A recent decision of the Court of Appeal in the United Kingdom (22 October 2002) has dismissed an attempt to overturn a first instance patent judgment on the basis that the original trial judge was biased.

Aktiebolaget Hässle (AH) was the registered proprietor of two United Kingdom patents for the enteric coatings for Omeprazole, AstraZeneca’s blockbuster drug for the treatment of gastric ulcers. In the original trial two parties, Cairnstores Limited and Generics (UK) Limited, were applying to revoke the two patents. They were successful and the patents were revoked as obvious.

The patentee, AH, alleged that on a number of occasions during the original hearing, the Judge had questioned the evidence given by AH’s expert witness. AH appealed the decision to the Court of Appeal on the basis that the degree and the nature of the questioning had gone beyond what one would expect from a Judge and that, as such, the Judge had ceased to be a neutral observer.

The Appellant based its appeal on two inter-related grounds. First, as a result of the degree and nature of the questioning shown by the Judge during the original hearing, the Judge had demonstrated an “appearance of bias” and secondly, that as a result of these interventions the patentee had not received a fair trial. The Appellant accepted that its appeal against the finding of invalidity for obviousness would not be pursued in the event that the Court of Appeal did not find in its favour in relation to its case on bias.

The Appellant relied on the basic proposition of law in the United Kingdom that as well as being impartial in its decision-making, a tribunal must not give the ‘appearance’ of bias. That is a tribunal must not appear partisan in the way that it acts or give the impression that it is acting for one of the sides in the dispute. The patentee claimed that the Judge’s interventions, when seen cumulatively, gave the impression that he was unfairly against them.

The Respondent to the appeal accepted this principle of law, but submitted that this analysis did not go far enough. In looking at a case of apparent bias one needed to go beyond a superficial analysis. In a case where the Judge or tribunal gave the appearance of bias, one needed to go further. One needed to evaluate if in the context of all the relevant material there was a danger (or possibility) of the alleged bias having caused an injustice. If on a view of all the relevant facts there was not such a danger, then the impugned decision would be allowed to stand. The Respondent referred in particular to the judgment of Sir Thomas Bingham MR in R v Inner West London Coroner ex parte Dallaglio ([1994] 4 All ER 139 at 162): “… The famous aphorism of Lord Hewart CJ in R v Sussex Justices, ex p McCarthy … that “justice … should manifestly and undoubtedly be seen to be done” is no longer, it seems, good law, save of course in the case where the appearance of bias is such as to show a real danger of bias. …”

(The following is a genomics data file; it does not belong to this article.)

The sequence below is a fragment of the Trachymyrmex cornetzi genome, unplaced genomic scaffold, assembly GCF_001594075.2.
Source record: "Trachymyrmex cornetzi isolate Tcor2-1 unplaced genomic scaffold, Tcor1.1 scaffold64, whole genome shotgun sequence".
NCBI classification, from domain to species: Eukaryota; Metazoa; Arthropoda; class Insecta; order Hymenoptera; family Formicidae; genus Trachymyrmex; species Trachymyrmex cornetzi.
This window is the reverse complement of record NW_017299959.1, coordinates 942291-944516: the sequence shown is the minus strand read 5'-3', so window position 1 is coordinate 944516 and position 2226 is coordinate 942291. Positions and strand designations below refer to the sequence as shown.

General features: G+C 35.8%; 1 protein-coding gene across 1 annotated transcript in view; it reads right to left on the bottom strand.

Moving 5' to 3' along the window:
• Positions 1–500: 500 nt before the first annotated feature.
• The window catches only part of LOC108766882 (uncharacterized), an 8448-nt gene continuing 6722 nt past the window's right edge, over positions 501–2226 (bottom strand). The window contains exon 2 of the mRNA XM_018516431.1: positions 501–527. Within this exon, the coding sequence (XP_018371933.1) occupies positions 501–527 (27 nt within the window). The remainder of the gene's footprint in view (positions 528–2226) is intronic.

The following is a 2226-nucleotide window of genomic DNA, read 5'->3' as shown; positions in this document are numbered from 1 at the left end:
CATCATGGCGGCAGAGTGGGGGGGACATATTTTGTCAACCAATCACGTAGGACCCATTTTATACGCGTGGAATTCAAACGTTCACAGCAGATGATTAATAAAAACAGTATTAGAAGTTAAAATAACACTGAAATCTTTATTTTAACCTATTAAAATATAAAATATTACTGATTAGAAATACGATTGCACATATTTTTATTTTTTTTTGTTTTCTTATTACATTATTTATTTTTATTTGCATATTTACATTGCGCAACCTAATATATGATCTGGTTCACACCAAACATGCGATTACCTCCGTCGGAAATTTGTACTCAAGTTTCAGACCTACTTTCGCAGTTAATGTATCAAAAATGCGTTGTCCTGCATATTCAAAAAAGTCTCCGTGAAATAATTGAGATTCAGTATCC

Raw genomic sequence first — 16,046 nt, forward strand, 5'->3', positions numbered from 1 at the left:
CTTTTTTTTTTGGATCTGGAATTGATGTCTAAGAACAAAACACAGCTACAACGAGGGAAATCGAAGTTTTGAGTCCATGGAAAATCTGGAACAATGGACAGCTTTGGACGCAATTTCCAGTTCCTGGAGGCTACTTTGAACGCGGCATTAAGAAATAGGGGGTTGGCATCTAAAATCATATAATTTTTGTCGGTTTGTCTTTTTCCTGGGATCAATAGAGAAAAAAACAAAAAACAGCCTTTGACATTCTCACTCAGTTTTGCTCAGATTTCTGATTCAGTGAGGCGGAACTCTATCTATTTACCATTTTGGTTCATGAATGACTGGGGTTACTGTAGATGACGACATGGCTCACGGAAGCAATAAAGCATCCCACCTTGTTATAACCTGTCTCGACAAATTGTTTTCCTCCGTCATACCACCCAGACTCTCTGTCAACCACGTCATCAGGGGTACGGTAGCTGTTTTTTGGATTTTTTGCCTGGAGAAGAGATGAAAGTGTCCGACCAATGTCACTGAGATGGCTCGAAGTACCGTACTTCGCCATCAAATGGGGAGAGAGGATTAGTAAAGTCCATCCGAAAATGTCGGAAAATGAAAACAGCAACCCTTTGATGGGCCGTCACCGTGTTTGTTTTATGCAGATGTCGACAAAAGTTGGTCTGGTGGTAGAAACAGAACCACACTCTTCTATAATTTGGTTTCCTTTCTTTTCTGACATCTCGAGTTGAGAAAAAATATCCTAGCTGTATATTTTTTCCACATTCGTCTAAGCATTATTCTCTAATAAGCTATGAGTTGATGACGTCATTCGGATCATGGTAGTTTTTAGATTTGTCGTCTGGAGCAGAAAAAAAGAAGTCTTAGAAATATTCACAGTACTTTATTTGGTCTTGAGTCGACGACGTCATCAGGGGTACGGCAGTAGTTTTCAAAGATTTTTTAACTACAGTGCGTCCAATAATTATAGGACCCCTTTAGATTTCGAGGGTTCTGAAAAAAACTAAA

As well as arguing the case on the basis of an appearance of bias the patentee also claimed that the Judge’s actions had led to an unfair hearing. They relied on authorities of the European Court of Human Rights to show that there are occasions where a Judge’s interventions during a trial, together with other deficiencies, can render the proceedings unfair under Article 6 of the Convention on Human Rights. The patentee also relied on case law from the United Kingdom that stated that where a Judge conducts cross-examination of witnesses, that Judge risks descending into the arena of the trial and, as a result, “is liable to have his vision clouded by the dust of the conflict.” (Yuill v Yuill [1945] All ER 183 at page 189 B).

The patentee attempted to demonstrate that whilst some seven percent of the cross examination of the claimants’ expert witness was composed of questions from the Judge, in the case of the patentee’s expert witness, it was some fourteen percent. As well as identifying the overall percentage of questions from the Judge, the patentee took the Court of Appeal through some of the relevant questioning to support its contention of bias.

However, when viewed in context the Court of Appeal was not convinced. It cited two examples of the cross-examination of the patentee’s expert witness which were relied on by the Appellant as examples where the Judge had intervened extensively. The Court of Appeal concluded that in the first example the Judge was entitled to probe to see if there was an answer to an apparent inconsistency in the patentee’s expert evidence. In the second example, the Court held that the four questions which appeared in the transcript were in real terms the same question and that the Judge was “correctly encouraging the witness to give a clear answer to a difficult question.” The Court of Appeal took the view, based on an examination of the testimony given during the original hearing, that the Judge’s actions were not and would not be seen to be such as to render the trial unfair.

The Court of Appeal also took the opportunity to state that in its view this case was one that fell into the category of a party that was aggrieved by the result, rather than one in which there had been an unfair hearing. It concluded its judgment by stating its hope that it will not be necessary for the Court of Appeal to consider such a case as this again.

First published in the December 2002 issue of WIPR.